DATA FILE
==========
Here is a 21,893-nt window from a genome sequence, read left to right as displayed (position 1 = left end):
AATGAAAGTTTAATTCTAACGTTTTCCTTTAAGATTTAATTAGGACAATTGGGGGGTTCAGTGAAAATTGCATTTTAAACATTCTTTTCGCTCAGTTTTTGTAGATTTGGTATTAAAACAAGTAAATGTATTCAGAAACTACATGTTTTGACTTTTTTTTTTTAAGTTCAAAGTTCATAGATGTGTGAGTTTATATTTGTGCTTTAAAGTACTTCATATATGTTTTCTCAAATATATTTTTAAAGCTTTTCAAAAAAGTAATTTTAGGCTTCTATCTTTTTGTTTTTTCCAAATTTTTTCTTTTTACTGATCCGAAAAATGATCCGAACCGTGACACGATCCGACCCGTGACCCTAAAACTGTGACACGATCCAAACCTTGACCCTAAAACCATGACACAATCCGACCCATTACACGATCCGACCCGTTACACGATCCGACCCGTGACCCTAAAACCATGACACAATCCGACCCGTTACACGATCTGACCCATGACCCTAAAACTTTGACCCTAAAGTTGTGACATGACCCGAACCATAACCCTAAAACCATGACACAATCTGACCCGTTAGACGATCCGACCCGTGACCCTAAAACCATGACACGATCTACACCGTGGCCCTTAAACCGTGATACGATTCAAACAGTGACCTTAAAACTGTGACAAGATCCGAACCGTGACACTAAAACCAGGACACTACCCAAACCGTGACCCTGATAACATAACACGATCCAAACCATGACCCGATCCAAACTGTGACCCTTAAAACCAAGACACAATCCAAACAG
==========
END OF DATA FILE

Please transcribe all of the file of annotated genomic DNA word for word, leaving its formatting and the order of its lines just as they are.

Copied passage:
Here is a 21,893-nt window from a genome sequence, read left to right as displayed (position 1 = left end):
AATGAAAGTTTAATTCTAACGTTTTCCTTTAAGATTTAATTAGGACAATTGGGGGGTTCAGTGAAAATTGCATTTTAAACATTCTTTTCGCTCAGTTTTTGTAGATTTGGTATTAAAACAAGTAAATGTATTCAGAAACTACATGTTTTGACTTTTTTTTTTTAAGTTCAAAGTTCATAGATGTGTGAGTTTATATTTGTGCTTTAAAGTACTTCATATATGTTTTCTCAAATATATTTTTAAAGCTTTTCAAAAAAGTAATTTTAGGCTTCTATCTTTTTGTTTTTTCCAAATTTTTTCTTTTTACTGATCCGAAAAATGATCCGAACCGTGACACGATCCGACCCGTGACCCTAAAACTGTGACACGATCCAAACCTTGACCCTAAAACCATGACACAATCCGACCCATTACACGATCCGACCCGTTACACGATCCGACCCGTGACCCTAAAACCATGACACAATCCGACCCGTTACACGATCTGACCCATGACCCTAAAACTTTGACCCTAAAGTTGTGACATGACCCGAACCATAACCCTAAAACCATGACACAATCTGACCCGTTAGACGATCCGACCCGTGACCCTAAAACCATGACACGATCTACACCGTGGCCCTTAAACCGTGATACGATTCAAACAGTGACCTTAAAACTGTGACAAGATCCGAACCGTGACACTAAAACCAGGACACTACCCAAACCGTGACCCTGATAACATAACACGATCCAAACCATGACCCGATCCAAACTGTGACCCTTAAAACCAAGACACAATCCAAACAG